As they are primarily indoor plants, peperomias aren’t overly susceptible to pests or common garden diseases. You may experience an issue with spider mites or aphids, should another one of your indoor plants have an infestation. You can treat these smaller pests with a good gust of water or a natural pesticide.
Most issues you’ll have will be as a direct result of over or under watering or too much exposure to direct sunlight. You may experience:
- Wrinkled Leaves. Should you notice an uncommon wrinkling of the leaves, it’s a clear sign that your peperomia is not getting enough moisture. Increase how often you water your plant.
- Twisted Leaf Tips. An unnatural leaf twisting is usually a sign that you’re giving your peperomia too much fertiliser. Cut back on feeding completely for at least 2 months to allow your peperomia to recover.
- Scorched Leaf Tips. If your leaf tips begin to brown, it’s a sign that your peperomia is getting too much sun exposure. Move it to a more shaded area and cut off any badly scorched leaves.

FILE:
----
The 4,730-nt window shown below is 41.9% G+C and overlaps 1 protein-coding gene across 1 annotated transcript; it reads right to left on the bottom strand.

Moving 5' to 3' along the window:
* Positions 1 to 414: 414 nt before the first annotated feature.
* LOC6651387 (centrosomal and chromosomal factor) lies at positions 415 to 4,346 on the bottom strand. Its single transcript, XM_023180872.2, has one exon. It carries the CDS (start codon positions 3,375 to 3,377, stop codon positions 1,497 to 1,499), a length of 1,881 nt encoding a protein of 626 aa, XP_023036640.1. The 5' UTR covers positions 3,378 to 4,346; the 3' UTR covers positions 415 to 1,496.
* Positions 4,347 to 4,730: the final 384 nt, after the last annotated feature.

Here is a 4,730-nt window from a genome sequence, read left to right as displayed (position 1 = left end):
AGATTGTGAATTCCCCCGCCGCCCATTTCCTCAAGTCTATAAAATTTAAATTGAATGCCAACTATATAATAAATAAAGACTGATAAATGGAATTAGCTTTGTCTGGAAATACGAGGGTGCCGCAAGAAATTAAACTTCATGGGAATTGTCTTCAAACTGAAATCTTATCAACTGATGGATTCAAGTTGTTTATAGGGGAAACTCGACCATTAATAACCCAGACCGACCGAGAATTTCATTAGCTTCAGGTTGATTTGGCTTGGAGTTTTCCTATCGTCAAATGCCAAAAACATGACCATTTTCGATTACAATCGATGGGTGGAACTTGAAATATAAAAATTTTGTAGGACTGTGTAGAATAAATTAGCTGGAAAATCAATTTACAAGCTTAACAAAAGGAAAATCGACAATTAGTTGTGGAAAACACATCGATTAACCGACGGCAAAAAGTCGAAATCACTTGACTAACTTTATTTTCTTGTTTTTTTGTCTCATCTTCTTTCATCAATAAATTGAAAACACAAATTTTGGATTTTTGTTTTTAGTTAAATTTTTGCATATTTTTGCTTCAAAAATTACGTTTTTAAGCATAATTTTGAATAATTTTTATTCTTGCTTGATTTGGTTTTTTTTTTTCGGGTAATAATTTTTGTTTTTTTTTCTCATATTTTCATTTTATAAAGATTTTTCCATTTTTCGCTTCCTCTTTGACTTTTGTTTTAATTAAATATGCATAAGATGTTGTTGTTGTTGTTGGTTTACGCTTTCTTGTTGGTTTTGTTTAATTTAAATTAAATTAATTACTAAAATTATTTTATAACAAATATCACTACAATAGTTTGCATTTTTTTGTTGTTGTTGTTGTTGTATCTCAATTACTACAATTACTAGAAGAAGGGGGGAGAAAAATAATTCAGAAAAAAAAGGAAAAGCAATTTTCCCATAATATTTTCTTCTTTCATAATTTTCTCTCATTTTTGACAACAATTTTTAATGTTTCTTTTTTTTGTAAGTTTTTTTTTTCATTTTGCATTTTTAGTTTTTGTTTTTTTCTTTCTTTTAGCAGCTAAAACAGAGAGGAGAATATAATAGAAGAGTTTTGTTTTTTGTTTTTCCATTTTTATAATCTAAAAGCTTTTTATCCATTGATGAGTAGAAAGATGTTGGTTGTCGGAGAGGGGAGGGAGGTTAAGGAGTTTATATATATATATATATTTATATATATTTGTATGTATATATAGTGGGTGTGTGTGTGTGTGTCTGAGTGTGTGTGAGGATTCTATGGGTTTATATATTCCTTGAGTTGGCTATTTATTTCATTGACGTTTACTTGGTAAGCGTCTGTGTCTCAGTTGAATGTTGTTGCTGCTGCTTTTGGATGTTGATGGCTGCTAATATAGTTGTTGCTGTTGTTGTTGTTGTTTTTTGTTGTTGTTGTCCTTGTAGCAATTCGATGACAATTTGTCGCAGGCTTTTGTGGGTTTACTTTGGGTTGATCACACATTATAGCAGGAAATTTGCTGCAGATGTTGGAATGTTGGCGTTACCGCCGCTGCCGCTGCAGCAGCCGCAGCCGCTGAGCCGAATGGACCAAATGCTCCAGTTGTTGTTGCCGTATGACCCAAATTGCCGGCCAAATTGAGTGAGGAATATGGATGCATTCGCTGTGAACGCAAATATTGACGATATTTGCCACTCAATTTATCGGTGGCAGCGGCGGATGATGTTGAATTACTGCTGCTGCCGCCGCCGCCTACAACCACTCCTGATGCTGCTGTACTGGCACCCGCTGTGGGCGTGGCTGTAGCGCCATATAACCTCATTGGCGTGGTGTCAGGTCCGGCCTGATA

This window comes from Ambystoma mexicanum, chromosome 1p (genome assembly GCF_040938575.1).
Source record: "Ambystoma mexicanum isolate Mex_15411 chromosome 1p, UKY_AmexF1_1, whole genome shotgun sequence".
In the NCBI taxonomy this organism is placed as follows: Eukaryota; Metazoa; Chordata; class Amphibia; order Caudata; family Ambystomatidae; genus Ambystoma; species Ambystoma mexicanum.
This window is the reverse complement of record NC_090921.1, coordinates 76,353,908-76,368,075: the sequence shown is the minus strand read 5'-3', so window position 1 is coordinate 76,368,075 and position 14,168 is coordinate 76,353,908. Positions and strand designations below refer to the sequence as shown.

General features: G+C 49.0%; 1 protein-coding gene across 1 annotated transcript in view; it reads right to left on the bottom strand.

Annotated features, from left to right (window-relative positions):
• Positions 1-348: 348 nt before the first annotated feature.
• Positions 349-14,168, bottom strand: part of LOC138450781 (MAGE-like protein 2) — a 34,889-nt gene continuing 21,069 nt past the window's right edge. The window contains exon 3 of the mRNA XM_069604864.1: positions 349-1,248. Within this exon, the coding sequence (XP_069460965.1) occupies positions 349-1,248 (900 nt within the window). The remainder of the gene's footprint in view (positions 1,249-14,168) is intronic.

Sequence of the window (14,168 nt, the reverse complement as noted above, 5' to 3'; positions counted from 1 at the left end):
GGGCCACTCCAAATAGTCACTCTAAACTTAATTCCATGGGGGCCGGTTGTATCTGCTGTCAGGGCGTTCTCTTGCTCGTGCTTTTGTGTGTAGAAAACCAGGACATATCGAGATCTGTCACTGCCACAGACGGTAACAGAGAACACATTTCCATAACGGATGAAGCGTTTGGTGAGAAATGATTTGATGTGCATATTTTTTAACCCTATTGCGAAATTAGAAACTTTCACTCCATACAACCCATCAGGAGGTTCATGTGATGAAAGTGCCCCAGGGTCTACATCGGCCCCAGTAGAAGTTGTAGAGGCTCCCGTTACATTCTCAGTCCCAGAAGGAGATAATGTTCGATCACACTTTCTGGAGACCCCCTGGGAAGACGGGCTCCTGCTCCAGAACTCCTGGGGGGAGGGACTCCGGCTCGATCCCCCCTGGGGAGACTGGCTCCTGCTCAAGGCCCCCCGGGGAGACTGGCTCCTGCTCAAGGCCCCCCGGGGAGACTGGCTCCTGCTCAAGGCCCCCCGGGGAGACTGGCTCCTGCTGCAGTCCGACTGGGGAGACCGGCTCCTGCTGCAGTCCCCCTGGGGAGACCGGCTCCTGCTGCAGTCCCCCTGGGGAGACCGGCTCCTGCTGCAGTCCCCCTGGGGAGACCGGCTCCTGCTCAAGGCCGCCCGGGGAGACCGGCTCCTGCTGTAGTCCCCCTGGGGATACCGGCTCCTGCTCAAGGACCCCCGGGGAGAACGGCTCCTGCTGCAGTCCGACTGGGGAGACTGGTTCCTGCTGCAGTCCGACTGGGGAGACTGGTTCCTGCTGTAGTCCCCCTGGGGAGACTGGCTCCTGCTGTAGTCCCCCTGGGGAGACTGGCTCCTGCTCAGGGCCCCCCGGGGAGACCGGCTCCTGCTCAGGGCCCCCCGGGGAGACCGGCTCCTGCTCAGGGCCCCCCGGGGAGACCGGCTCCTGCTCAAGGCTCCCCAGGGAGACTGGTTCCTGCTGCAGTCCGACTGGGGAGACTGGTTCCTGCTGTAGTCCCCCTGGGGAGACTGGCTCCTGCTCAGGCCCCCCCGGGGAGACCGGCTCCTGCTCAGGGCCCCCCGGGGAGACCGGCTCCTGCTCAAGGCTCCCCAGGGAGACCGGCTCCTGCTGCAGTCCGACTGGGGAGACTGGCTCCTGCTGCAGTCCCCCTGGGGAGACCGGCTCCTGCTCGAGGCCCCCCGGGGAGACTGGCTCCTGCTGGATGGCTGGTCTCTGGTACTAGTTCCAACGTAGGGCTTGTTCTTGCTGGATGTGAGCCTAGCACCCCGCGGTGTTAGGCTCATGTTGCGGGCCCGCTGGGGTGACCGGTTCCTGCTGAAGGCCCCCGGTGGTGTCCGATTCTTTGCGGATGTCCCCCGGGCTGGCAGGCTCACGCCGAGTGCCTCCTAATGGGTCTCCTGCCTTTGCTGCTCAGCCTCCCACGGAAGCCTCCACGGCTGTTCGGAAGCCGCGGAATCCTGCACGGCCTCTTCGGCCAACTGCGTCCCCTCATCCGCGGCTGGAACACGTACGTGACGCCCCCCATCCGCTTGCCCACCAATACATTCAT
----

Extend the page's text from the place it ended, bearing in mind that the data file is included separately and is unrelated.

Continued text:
The Best Way to Present Your Peperomia
Peperomias are a firm favourite by interior designers and landscapers alike because they’re cute, compact and such a hassle-free way to add natural greenery to a home or patio space. Keep your peperomia in a hanging basket, standing pot, on shelves or on shaded window sills.
As they’re not overly invasive, they’re also great for desks or dining tables. If you’re growing your peperomia outside, it’s always a good idea to keep it in a pot, so you are able to move it around if it’s too hot, too cold or getting too much sun exposure.
Wrapping Up Our Watermelon Peperomia Growing Guide
Wherever you decide to put your peperomia, it should be perfectly happy provided it’s getting enough moisture. Regularly check your soil with a finger or a soil moisture metre to make sure you are watering it enough. Take extreme care when propagating not to damage the very delicate roots and only use the division method every few months to allow it enough time to establish these.
Yes, the watermelon peperomia really is a beautiful addition to indoor spaces, especially when paired with some of the other incredible peperomia species.